Eyam Village Stocks

Eyam Village Stocks

Sheep roast

Eyam Sheep Roast

Eyam DelfBeing brought up in the Derbyshire Peak district means you can’t not have heard of Eyam’s past. It’s a well known story and many of you may well know it already. That said I’m going to tell it anyway for those who don’t or those like me who like to refresh their memories so let me set the scene….

Let me tell you a story. It’s September 1665; Oliver Cromwell has been dead for 7 years,  Richard Cromwell has been driven from power and the newly restored monarchy is still in its infancy. Charles II has been in power for just 5 years.

The last of the major outbreaks of the great plague to hit England is sweeping through London and the King and his court have fled the city.

Meanwhile, in the Derbyshire village of Eyam, so tradition has it,  tailor George Viccars Is tasked with unpacking a newly delivered parcel of cloth from London. On opening the parcel he discovers the fabric is damp; the cloth is therefore hung up to dry in the cottage. A few days later George Viccars is dead.

It is believed that the fabric from London was infested with plague carrying fleas. The great plague had come to Eyam.

Plaque outside the residence of the first plague victims

Plaque outside the residence of the first plague victims

Continue reading

Richard III’s head

Ok it’s not actually his head but it’s a model of his head built from his skull following the discovery of his body last year. The model is now on display in the Yorkshire museum in York until 13th October.

This has brought the fight over his remains back to the forefront, which I have blogged about before. Although the University authority has the right to decide where to bury him the descendants of the Plantagenet’s want him buried in York and have taken legal proceedings seeking a judicial review. Continue reading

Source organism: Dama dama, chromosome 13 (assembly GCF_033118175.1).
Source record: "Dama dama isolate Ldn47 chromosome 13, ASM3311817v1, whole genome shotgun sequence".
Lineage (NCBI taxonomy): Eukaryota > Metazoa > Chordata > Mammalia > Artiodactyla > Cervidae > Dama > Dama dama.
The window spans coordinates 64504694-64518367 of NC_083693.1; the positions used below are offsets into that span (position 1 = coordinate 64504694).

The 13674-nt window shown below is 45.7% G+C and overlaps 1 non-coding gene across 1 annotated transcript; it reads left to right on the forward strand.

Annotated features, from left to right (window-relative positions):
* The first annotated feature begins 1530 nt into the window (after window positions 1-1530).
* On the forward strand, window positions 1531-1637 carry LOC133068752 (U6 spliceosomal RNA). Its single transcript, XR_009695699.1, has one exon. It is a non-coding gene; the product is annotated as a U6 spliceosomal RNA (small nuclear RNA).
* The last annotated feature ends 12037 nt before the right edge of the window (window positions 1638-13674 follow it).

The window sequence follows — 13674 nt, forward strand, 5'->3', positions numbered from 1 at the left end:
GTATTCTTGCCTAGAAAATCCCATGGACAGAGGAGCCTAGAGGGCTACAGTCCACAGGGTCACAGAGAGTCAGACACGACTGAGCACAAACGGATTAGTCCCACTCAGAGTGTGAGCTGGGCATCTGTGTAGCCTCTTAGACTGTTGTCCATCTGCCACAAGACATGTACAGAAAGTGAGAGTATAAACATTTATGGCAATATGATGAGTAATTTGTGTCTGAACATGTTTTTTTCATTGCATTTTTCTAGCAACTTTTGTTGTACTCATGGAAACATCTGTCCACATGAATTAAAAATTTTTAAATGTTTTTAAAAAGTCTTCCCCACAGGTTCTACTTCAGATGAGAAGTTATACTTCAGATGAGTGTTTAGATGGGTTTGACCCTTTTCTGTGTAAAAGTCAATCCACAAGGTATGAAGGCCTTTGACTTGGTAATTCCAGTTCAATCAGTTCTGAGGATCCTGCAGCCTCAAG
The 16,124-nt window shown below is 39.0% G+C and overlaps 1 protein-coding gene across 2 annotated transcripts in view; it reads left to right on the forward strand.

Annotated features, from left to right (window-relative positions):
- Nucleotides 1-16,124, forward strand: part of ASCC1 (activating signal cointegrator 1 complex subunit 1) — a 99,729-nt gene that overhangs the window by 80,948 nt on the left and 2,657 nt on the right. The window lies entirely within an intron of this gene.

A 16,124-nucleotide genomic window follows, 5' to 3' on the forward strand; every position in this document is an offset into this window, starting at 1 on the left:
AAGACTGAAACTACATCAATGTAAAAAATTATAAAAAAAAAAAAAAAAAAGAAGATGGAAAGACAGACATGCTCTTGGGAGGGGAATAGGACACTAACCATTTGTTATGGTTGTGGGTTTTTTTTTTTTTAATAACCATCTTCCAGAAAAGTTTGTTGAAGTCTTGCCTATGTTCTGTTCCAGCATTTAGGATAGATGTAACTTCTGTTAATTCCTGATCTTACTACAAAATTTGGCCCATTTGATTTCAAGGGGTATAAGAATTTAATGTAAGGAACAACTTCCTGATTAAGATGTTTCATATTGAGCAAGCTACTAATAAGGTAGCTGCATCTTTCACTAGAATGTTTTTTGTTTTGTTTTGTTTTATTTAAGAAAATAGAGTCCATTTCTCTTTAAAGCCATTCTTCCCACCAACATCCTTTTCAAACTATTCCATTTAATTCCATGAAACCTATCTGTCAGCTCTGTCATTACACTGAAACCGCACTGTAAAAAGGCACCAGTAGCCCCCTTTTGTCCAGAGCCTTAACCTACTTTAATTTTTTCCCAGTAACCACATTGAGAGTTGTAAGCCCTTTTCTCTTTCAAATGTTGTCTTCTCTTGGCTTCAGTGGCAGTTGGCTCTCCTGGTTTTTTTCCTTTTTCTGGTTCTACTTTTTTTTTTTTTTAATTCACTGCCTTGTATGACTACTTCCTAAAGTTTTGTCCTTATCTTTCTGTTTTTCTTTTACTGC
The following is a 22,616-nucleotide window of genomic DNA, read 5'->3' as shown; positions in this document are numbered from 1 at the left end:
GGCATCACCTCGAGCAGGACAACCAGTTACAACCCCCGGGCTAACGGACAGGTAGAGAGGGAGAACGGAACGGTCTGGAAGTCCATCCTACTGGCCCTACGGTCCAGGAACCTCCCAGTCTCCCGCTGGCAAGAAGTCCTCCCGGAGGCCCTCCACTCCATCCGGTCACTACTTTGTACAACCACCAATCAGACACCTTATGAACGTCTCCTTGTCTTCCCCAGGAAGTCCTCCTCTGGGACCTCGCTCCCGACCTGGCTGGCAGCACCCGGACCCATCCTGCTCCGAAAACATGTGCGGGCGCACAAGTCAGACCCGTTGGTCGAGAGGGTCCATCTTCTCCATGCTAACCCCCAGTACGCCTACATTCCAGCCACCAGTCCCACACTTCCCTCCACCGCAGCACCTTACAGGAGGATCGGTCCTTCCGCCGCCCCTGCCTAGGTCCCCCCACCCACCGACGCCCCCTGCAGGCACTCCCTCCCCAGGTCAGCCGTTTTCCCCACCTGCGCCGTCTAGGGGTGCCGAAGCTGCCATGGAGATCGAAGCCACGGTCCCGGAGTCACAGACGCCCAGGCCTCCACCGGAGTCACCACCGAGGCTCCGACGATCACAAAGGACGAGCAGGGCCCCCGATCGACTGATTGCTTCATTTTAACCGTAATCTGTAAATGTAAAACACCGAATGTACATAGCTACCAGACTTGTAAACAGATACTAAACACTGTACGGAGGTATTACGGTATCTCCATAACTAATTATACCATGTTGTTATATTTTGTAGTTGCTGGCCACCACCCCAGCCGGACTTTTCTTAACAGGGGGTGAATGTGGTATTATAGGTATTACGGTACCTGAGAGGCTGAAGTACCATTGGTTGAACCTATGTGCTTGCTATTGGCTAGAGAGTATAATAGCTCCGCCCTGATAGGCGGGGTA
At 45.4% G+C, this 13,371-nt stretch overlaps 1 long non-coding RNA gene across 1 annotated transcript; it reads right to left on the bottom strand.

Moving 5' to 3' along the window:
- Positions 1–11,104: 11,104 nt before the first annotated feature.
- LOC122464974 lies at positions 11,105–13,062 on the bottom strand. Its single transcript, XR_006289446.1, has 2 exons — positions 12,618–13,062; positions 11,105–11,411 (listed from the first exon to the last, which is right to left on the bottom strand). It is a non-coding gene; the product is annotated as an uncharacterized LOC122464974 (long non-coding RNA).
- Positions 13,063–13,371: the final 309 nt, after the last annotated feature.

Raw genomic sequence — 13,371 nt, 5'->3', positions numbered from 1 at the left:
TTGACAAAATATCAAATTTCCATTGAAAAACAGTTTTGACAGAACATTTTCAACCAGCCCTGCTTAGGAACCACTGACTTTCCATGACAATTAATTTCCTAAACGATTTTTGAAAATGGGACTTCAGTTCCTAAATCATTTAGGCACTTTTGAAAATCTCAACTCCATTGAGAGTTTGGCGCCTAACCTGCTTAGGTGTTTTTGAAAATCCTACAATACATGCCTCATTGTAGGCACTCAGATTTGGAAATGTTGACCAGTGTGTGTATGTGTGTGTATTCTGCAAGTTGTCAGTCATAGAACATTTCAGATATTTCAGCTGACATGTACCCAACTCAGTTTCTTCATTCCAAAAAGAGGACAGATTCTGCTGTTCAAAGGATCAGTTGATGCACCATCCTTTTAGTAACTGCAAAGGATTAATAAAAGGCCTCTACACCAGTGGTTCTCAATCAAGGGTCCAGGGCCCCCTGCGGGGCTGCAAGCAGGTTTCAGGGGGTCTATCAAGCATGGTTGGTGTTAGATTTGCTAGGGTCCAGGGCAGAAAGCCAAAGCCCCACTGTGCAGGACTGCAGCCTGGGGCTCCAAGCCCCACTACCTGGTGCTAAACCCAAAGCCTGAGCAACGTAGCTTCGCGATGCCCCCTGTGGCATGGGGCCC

A Game Of Thrones

So today’s topic in my random and disordered blog is…well I expect you’ve guessed from the title. This will be part review part dissection part lecture . I’ll try to avoid spoilers but read with caution just in case, but I won’t give any big plots away or anything. 🙂

I was a little late on the whole ‘Game Of Thrones : A Song Of Ice and Fire’ bandwagon. Unlike a lot of people I didn’t watch the T.V series first. I don’t quite remember how I became aware of the books, partly through people talking on twitter and partly though amazon when browsing for books. Even though I haven’t read much fantasy – not that I’m opposed to the genre I just haven’t found many with a synopsis that really grabbed me – I decided to give ‘A Game of Thrones’ a go.

So on my birthday last year I got a brand new Kindle touch. Hurrah, the perfect opportunity, now I could read the entire series of huge books without worrying about where to put them and read them I did. I’ve just finished ‘A Dance with Dragons,’ the latest release in the series. Now I’m sat here impatiently possible for a couple of years waiting for ‘The Winds Of Winter’ Continue reading